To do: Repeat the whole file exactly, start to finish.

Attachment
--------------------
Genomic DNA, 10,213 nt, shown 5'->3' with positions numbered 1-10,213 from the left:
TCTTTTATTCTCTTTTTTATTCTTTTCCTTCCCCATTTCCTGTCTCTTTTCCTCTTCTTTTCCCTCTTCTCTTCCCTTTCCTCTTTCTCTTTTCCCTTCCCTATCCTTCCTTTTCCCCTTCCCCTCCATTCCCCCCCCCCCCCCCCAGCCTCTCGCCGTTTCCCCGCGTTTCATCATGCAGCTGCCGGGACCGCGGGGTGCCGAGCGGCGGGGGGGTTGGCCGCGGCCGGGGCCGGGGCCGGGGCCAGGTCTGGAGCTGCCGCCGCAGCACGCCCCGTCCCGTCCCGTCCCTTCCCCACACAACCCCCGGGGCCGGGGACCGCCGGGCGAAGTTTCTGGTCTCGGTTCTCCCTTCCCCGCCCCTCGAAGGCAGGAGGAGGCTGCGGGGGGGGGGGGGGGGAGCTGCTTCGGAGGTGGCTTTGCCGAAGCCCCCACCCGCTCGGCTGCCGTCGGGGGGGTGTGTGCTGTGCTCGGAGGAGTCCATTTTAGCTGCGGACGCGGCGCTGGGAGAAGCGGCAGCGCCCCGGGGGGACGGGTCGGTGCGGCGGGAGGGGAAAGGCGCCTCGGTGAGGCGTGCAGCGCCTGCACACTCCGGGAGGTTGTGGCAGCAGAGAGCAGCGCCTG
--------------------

Genomic DNA, 10,213 nt, shown 5'->3' with positions numbered 1-10,213 from the left:
TCTTTTATTCTCTTTTTTATTCTTTTCCTTCCCCATTTCCTGTCTCTTTTCCTCTTCTTTTCCCTCTTCTCTTCCCTTTCCTCTTTCTCTTTTCCCTTCCCTATCCTTCCTTTTCCCCTTCCCCTCCATTCCCCCCCCCCCCCCCCAGCCTCTCGCCGTTTCCCCGCGTTTCATCATGCAGCTGCCGGGACCGCGGGGTGCCGAGCGGCGGGGGGGTTGGCCGCGGCCGGGGCCGGGGCCGGGGCCAGGTCTGGAGCTGCCGCCGCAGCACGCCCCGTCCCGTCCCGTCCCTTCCCCACACAACCCCCGGGGCCGGGGACCGCCGGGCGAAGTTTCTGGTCTCGGTTCTCCCTTCCCCGCCCCTCGAAGGCAGGAGGAGGCTGCGGGGGGGGGGGGGGGGAGCTGCTTCGGAGGTGGCTTTGCCGAAGCCCCCACCCGCTCGGCTGCCGTCGGGGGGGTGTGTGCTGTGCTCGGAGGAGTCCATTTTAGCTGCGGACGCGGCGCTGGGAGAAGCGGCAGCGCCCCGGGGGGACGGGTCGGTGCGGCGGGAGGGGAAAGGCGCCTCGGTGAGGCGTGCAGCGCCTGCACACTCCGGGAGGTTGTGGCAGCAGAGAGCAGCGCCTG